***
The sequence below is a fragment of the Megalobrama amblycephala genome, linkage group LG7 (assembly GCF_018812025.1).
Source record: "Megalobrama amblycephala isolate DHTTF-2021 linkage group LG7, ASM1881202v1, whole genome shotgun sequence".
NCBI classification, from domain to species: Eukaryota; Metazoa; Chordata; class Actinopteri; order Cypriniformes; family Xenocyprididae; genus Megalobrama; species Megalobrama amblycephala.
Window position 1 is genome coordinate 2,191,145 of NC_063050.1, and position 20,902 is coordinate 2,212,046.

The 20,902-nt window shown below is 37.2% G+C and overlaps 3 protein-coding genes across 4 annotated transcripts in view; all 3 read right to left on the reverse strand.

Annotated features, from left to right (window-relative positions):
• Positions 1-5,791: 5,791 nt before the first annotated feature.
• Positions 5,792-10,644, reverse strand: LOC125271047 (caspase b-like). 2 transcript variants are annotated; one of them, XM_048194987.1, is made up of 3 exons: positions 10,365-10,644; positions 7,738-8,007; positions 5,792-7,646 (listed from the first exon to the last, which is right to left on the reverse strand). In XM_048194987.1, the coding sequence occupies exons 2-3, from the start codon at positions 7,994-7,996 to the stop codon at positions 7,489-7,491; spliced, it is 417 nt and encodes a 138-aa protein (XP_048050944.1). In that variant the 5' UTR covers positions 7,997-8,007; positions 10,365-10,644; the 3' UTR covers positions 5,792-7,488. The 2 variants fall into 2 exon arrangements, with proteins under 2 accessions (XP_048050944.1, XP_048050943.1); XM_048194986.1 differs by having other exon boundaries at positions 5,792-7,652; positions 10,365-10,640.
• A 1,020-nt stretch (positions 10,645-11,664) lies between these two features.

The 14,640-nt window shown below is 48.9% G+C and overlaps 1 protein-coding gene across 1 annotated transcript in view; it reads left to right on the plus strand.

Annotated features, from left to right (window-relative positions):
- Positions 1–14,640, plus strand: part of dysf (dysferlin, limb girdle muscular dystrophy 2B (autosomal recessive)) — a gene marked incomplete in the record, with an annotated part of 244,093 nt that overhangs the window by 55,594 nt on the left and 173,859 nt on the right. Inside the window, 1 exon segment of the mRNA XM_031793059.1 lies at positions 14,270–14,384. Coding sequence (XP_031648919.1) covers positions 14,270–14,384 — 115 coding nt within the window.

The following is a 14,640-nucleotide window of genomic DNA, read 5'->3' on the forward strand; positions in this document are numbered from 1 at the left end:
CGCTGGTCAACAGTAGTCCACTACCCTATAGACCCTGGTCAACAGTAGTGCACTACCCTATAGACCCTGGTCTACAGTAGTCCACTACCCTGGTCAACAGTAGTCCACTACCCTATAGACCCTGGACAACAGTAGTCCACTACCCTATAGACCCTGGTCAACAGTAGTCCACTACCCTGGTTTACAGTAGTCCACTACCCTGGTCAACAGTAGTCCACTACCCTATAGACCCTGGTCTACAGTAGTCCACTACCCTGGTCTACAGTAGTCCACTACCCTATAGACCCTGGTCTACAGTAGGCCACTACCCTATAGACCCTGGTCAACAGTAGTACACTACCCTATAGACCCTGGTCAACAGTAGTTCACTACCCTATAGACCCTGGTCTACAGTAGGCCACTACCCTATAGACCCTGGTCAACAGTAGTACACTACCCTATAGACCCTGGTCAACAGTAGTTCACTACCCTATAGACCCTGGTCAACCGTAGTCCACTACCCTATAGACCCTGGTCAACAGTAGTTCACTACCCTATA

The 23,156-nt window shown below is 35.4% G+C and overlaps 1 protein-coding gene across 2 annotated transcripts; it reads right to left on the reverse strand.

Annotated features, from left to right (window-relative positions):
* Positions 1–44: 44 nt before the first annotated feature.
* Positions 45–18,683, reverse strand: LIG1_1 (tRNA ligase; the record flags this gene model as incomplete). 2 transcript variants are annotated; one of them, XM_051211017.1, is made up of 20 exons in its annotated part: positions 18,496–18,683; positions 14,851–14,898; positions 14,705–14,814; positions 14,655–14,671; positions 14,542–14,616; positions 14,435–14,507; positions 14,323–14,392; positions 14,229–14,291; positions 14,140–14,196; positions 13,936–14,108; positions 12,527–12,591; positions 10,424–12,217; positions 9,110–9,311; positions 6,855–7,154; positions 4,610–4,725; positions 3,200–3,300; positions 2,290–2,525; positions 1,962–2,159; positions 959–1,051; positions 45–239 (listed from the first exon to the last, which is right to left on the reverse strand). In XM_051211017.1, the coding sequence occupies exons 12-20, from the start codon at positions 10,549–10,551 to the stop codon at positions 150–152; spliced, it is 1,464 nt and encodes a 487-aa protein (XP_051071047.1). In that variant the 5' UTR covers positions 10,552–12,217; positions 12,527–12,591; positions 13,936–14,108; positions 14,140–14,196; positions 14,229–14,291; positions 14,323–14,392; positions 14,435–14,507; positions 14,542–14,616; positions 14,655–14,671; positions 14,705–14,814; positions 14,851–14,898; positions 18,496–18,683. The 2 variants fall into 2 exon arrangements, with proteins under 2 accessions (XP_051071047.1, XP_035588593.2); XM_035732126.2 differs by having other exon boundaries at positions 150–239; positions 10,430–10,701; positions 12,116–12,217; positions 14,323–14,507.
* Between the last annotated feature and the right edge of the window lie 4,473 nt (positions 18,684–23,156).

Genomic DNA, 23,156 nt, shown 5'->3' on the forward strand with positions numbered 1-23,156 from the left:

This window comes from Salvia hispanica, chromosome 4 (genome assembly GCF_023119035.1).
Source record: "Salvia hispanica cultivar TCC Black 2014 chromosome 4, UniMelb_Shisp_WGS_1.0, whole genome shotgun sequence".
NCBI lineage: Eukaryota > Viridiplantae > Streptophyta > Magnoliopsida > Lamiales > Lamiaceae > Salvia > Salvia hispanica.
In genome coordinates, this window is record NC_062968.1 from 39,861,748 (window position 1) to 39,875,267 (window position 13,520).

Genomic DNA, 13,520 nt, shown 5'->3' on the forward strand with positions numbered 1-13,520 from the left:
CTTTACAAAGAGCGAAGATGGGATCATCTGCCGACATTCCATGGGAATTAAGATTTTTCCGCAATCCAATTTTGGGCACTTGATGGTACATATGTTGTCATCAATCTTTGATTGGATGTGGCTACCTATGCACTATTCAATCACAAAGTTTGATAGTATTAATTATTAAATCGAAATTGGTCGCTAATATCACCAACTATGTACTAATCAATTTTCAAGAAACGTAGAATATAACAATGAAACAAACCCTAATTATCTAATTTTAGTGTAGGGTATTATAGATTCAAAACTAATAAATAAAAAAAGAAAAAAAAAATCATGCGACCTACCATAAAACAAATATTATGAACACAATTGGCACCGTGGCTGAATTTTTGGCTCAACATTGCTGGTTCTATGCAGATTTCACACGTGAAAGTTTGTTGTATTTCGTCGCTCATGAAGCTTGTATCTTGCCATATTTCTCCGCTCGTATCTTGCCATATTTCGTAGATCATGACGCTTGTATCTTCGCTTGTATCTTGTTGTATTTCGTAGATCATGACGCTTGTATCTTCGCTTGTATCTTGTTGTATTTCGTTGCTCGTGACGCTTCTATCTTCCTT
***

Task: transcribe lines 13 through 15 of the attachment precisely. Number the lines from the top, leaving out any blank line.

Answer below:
The following is a 14,640-nucleotide window of genomic DNA, read 5'->3' on the forward strand; positions in this document are numbered from 1 at the left end:
CGCTGGTCAACAGTAGTCCACTACCCTATAGACCCTGGTCAACAGTAGTGCACTACCCTATAGACCCTGGTCTACAGTAGTCCACTACCCTGGTCAACAGTAGTCCACTACCCTATAGACCCTGGACAACAGTAGTCCACTACCCTATAGACCCTGGTCAACAGTAGTCCACTACCCTGGTTTACAGTAGTCCACTACCCTGGTCAACAGTAGTCCACTACCCTATAGACCCTGGTCTACAGTAGTCCACTACCCTGGTCTACAGTAGTCCACTACCCTATAGACCCTGGTCTACAGTAGGCCACTACCCTATAGACCCTGGTCAACAGTAGTACACTACCCTATAGACCCTGGTCAACAGTAGTTCACTACCCTATAGACCCTGGTCTACAGTAGGCCACTACCCTATAGACCCTGGTCAACAGTAGTACACTACCCTATAGACCCTGGTCAACAGTAGTTCACTACCCTATAGACCCTGGTCAACCGTAGTCCACTACCCTATAGACCCTGGTCAACAGTAGTTCACTACCCTATA

The 23,156-nt window shown below is 35.4% G+C and overlaps 1 protein-coding gene across 2 annotated transcripts; it reads right to left on the reverse strand.